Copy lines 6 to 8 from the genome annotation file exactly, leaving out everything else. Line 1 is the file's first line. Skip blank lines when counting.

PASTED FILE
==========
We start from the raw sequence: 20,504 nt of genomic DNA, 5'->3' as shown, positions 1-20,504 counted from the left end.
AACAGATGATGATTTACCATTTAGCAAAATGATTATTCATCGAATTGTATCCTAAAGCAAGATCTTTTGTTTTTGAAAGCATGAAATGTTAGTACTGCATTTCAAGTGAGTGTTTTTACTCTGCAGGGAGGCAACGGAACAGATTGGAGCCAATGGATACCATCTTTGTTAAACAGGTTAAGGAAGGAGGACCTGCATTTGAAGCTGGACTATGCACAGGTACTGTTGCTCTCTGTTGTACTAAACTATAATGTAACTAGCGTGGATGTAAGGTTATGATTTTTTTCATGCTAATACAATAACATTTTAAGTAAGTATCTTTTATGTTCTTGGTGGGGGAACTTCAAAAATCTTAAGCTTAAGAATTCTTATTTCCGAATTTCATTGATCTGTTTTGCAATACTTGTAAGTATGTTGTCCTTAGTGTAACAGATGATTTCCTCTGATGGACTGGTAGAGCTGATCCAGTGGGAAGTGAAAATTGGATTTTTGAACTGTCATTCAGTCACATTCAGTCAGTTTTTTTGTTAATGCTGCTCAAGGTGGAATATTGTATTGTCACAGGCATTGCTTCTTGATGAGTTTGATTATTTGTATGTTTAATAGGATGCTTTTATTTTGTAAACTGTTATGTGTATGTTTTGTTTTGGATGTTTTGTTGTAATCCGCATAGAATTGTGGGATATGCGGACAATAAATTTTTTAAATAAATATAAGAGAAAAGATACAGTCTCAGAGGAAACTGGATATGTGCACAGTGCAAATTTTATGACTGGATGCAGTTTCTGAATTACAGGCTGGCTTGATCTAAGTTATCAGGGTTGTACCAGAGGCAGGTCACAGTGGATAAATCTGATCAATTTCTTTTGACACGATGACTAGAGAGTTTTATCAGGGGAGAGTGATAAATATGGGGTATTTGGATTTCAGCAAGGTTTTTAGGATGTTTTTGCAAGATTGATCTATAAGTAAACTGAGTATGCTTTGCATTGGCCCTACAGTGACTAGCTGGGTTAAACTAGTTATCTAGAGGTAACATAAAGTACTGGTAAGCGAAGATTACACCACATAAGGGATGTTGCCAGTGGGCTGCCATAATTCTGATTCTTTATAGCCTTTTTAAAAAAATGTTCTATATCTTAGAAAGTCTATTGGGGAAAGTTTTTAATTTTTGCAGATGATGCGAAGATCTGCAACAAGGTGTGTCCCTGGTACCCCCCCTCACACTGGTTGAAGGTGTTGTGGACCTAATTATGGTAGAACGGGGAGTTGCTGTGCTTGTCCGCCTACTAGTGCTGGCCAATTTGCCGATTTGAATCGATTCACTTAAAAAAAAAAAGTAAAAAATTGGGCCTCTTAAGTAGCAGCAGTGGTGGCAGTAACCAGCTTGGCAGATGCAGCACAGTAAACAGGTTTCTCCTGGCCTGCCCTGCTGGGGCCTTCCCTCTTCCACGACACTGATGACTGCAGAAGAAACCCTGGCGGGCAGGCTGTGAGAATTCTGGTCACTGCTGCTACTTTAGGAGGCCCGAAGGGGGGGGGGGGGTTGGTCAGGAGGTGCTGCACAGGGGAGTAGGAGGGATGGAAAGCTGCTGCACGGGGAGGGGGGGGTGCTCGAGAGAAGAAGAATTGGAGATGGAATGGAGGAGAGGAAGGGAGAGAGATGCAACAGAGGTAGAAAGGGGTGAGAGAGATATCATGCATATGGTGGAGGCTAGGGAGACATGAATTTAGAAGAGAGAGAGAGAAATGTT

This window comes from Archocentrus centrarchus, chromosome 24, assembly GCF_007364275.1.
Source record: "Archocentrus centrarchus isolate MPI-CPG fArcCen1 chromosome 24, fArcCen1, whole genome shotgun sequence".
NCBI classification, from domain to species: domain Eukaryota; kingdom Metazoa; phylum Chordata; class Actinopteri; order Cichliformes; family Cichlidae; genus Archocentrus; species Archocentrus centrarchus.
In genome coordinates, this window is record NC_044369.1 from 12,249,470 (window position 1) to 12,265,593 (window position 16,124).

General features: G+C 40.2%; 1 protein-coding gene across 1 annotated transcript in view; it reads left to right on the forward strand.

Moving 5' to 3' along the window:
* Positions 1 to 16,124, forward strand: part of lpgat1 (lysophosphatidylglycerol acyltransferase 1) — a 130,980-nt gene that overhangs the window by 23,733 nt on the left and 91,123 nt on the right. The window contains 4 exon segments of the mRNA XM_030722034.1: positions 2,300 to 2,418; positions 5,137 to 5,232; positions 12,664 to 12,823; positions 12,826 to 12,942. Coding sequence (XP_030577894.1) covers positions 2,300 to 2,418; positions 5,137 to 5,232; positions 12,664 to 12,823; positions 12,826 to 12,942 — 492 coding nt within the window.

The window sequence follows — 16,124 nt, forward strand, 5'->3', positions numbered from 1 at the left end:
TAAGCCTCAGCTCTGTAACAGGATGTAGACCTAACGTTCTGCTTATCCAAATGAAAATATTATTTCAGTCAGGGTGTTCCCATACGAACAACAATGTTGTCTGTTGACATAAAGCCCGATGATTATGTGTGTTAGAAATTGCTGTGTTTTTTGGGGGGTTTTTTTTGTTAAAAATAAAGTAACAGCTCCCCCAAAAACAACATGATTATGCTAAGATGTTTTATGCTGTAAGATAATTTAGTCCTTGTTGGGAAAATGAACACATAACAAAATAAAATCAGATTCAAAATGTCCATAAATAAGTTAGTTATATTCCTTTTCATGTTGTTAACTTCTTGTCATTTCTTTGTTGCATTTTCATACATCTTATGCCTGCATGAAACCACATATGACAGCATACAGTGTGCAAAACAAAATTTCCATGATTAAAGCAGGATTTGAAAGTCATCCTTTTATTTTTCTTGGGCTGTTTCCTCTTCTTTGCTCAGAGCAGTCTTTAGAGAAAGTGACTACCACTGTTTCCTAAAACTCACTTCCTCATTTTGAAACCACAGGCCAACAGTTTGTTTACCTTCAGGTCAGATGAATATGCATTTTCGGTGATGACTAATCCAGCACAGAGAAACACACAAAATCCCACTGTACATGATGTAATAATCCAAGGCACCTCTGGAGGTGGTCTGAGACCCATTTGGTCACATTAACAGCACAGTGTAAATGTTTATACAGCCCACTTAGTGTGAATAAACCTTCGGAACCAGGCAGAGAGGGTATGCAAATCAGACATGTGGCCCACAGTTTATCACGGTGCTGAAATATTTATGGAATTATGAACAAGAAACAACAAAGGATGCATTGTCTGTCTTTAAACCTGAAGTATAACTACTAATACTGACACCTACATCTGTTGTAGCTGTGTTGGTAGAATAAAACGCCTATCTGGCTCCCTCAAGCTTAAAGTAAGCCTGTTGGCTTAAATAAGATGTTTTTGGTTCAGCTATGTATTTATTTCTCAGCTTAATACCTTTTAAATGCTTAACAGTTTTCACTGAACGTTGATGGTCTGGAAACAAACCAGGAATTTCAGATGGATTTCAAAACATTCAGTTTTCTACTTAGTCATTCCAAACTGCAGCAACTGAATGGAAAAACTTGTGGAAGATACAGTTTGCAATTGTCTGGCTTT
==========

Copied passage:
In genome coordinates, this window is record NC_044369.1 from 12,249,470 (window position 1) to 12,265,593 (window position 16,124).

General features: G+C 40.2%; 1 protein-coding gene across 1 annotated transcript in view; it reads left to right on the forward strand.

Moving 5' to 3' along the window: